Revolutionary Road, The Easter Parade, Eleven Kinds Of Loneliness by Richard YatesRevolutionary Road, The Easter Parade, Eleven Kinds Of Loneliness by Richard Yates

Revolutionary Road, The Easter Parade, Eleven Kinds Of Loneliness

byRichard YatesIntroduction byRichard Price

Hardcover | January 6, 2009

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Three classic works—including the virtuosic Revolutionary Road, soon to be a major motion picture—that exemplify the remarkable gifts of this great American master.


Richard Yates’s first novel, Revolutionary Road is the unforgettable portrait of a marriage built on dreams that tragically never come to fruition. In The Easter Parade, he tells the story of two sisters whose parents’ divorce overshadows their entire lives. And in the stories in Eleven Kinds of Loneliness, we witness men and women striving for better lives amid discouragement and disillusion.

(Book Jacket Status: Jacketed)

Richard Yates, born in 1926, was praised as the foremost novelist of the postwar “age of anxiety.” He died in 1992.Richard Price is the author of seven novels, including Clockers, Freedomland, and Lush Life.
Title:Revolutionary Road, The Easter Parade, Eleven Kinds Of LonelinessFormat:HardcoverDimensions:696 pages, 8.31 × 5.39 × 1.45 inPublished:January 6, 2009Publisher:Knopf Doubleday Publishing GroupLanguage:English

The following ISBNs are associated with this title:

ISBN - 10:0307270890

ISBN - 13:9780307270894

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Rated 3 out of 5 by from Revolutionary Road by Richard Yates This is definitely an "it's not you, it's me" book. The writing was lovely. I thought he captured the setting, tone, etc. extremely well. And I can imagine for its time, this book was pretty groundbreaking, and I can see why it's had a resurgence of popularity in the last decade or so. But honestly the storyline and theme of disillusionment in America, for me, is overdone. I've read a lot of books and plays (and this one definitely felt like something akin to an Albee or Miller play) that touch on this topic. But I can't fault the book just for doing something others have done. I've read a lot of books that are thematically similar but they all stand out for different reasons. My main issue with this book is that it didn't have any characters I could root for; not ones I could love or hate. They just sort of existed. We spent so much time in Frank's head, and I would've really rather spent more with April. She was a far more interesting character to me. When the author did jump around into other characters' minds, I was intrigued. But then we'd return to boring, old Frank who was basically a bitter middle class man that felt lost in life and trapped by his circumstances. Ho hum. That's sort of how I feel about this. I'd give Yates another chance because, like I said, great writing. But this one didn't do much for me.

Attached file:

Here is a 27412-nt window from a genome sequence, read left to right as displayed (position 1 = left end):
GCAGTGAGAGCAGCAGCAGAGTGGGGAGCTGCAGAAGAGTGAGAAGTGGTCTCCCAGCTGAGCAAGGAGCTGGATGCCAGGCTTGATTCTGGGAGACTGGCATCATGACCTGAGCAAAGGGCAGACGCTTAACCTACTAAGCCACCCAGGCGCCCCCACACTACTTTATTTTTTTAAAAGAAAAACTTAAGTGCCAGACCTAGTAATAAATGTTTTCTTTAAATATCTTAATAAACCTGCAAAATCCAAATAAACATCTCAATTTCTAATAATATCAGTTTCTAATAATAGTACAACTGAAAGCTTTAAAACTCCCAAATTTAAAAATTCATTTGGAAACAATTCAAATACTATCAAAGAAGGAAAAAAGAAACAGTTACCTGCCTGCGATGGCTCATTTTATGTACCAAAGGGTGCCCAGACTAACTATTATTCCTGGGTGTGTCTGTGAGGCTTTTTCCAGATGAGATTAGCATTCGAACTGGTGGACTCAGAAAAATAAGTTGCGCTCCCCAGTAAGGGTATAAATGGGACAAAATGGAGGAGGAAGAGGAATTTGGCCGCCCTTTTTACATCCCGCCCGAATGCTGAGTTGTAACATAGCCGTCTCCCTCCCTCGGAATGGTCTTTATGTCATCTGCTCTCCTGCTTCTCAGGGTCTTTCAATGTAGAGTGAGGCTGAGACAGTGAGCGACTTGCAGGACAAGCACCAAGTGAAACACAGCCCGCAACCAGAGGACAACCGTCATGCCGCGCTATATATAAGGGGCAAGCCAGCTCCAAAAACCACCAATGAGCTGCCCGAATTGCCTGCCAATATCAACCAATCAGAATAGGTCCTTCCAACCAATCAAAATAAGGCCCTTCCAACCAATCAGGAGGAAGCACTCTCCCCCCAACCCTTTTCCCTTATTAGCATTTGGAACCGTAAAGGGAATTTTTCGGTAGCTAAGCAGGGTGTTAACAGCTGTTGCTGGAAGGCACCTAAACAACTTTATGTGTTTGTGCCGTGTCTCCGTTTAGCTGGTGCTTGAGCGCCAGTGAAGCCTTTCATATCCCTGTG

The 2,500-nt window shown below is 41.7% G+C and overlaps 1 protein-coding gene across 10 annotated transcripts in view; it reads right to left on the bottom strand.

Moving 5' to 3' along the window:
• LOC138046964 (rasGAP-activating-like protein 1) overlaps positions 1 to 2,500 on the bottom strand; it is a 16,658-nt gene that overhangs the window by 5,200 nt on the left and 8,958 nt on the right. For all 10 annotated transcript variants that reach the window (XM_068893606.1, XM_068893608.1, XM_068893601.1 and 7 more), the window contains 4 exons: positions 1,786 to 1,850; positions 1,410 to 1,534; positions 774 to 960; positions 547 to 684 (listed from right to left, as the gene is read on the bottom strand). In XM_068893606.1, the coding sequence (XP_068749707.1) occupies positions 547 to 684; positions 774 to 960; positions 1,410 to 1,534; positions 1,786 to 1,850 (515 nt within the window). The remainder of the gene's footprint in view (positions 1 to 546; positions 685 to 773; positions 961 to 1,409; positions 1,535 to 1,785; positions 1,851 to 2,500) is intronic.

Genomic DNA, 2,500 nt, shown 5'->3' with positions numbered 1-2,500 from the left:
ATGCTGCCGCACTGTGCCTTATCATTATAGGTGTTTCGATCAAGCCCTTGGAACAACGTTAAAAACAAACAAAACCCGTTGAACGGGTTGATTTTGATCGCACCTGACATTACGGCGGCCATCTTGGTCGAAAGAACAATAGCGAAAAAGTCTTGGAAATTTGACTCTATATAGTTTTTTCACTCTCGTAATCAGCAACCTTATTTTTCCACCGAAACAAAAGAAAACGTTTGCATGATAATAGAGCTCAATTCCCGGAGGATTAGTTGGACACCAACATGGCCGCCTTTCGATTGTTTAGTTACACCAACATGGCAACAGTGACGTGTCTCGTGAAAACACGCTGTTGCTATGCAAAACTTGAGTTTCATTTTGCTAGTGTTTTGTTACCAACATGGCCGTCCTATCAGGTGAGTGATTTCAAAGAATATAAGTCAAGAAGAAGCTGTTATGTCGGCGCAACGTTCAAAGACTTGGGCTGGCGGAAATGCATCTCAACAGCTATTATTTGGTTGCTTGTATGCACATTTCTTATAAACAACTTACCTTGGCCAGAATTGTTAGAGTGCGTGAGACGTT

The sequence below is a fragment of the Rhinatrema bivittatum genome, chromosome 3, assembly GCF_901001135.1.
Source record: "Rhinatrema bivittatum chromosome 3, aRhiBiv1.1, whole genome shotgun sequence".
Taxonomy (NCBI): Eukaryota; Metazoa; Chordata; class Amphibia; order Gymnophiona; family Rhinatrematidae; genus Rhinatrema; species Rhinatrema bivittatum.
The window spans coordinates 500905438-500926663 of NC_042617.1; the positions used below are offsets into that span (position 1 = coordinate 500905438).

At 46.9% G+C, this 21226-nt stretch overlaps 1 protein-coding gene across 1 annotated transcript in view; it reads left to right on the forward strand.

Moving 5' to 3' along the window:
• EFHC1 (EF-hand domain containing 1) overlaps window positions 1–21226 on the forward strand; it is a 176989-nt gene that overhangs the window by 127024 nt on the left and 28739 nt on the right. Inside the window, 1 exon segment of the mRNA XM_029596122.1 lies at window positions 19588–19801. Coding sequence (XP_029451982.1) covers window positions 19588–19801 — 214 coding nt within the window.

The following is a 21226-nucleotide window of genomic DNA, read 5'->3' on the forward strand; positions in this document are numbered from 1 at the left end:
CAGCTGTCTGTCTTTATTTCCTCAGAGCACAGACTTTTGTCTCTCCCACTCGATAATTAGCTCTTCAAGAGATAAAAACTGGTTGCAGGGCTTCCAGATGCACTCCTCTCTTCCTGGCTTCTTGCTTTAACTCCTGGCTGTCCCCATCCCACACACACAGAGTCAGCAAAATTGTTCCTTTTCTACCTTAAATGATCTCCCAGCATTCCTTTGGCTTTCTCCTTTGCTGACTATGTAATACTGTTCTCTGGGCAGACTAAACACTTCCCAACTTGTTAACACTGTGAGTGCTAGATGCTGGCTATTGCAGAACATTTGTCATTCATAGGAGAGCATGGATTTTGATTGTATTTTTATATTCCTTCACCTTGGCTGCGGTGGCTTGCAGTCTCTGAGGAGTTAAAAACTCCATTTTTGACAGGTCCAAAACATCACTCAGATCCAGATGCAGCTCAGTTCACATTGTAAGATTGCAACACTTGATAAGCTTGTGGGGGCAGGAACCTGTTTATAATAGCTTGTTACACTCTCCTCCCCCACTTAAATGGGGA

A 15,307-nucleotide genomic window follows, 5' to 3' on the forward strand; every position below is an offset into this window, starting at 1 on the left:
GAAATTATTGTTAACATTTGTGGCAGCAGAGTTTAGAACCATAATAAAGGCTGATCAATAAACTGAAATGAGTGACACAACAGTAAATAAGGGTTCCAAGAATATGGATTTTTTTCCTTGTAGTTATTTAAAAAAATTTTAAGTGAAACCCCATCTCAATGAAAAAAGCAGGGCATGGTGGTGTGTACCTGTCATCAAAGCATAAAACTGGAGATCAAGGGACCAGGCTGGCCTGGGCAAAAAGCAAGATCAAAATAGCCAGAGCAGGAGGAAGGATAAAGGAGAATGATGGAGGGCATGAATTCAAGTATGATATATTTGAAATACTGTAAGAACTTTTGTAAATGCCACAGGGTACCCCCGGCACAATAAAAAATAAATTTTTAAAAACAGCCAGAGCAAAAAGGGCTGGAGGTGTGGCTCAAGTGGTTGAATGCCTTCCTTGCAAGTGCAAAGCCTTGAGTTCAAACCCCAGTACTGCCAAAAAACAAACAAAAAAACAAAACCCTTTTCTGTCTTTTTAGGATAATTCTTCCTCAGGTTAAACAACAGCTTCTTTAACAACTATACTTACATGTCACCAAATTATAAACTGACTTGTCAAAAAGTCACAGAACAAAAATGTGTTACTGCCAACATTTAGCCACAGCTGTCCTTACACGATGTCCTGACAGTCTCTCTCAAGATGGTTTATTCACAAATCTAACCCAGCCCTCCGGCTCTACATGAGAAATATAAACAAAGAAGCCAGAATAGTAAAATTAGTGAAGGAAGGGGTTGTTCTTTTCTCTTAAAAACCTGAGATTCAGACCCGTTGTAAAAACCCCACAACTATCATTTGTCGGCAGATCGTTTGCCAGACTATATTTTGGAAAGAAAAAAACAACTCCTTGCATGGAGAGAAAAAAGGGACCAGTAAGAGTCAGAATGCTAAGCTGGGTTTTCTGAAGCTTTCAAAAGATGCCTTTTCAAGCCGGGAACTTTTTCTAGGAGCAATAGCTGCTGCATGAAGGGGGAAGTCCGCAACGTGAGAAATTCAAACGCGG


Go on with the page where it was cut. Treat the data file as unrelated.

Date published: 2017-10-26

Read from the Book

FROM THE INTRODUCTION BY RICHARD PRICEAs crystalline as he was on the page, in the flesh Richard Yates was a magnificent wreck, a chaotic and wild-hearted presence, a tall but stooped smoke-cloud of a man, Kennedyesque in dress and manner, gaunt and bearded with hung eyes and a cigarette-slaughtered voice, the words barreling out of him in a low breathless rumble as ash flew into salads, into beer mugs, into the laps of others with every gesture, his demeanor invariably lurching between courtly-solicitous and edge-of-bitter cavalier.I first met Yates in 1974 at the School of the Arts, Columbia University, in an MFA fiction workshop. For a few thousand dollars a semester, he entered the room every week wearing a nubby sports jacket and askew knit tie to critique and counsel a table of students sporting frayed bell-bottoms, Prince Valiant bangs and sarcastic hats. It had been thirteen years since Revolutionary Road. Disturbing the Peace was a year away.We were in our early twenties, and most of us had neither read nor even heard of him. In class he called you by your last name, no title: a brusque, slightly boarding-schoolish and utterly seductive form of address. He regularly and passionately savaged those writers whom he perceived to be his more validated (‘‘lucky,’’ he called them) peers, but he treated a student’s work, no matter how hapless, with shocking earnestness.He was a nurturer of grudges; an incubator of slights.His personal gods were Hemingway and Fitzgerald.He was bitter.

Editorial Reviews

“To me and to many other writers of my generation, the work of Richard Yates came as a liberating force . . . He was one of the most important and influential writers of the second half of the century.” —Robert Stone“It is Yates’s relentless, unflinching investigation of our secret hearts, and his speaking to us in language as clear and honest and unadorned and unsentimental and uncompromising as his vision, that makes him such a great writer.” —Richard Russo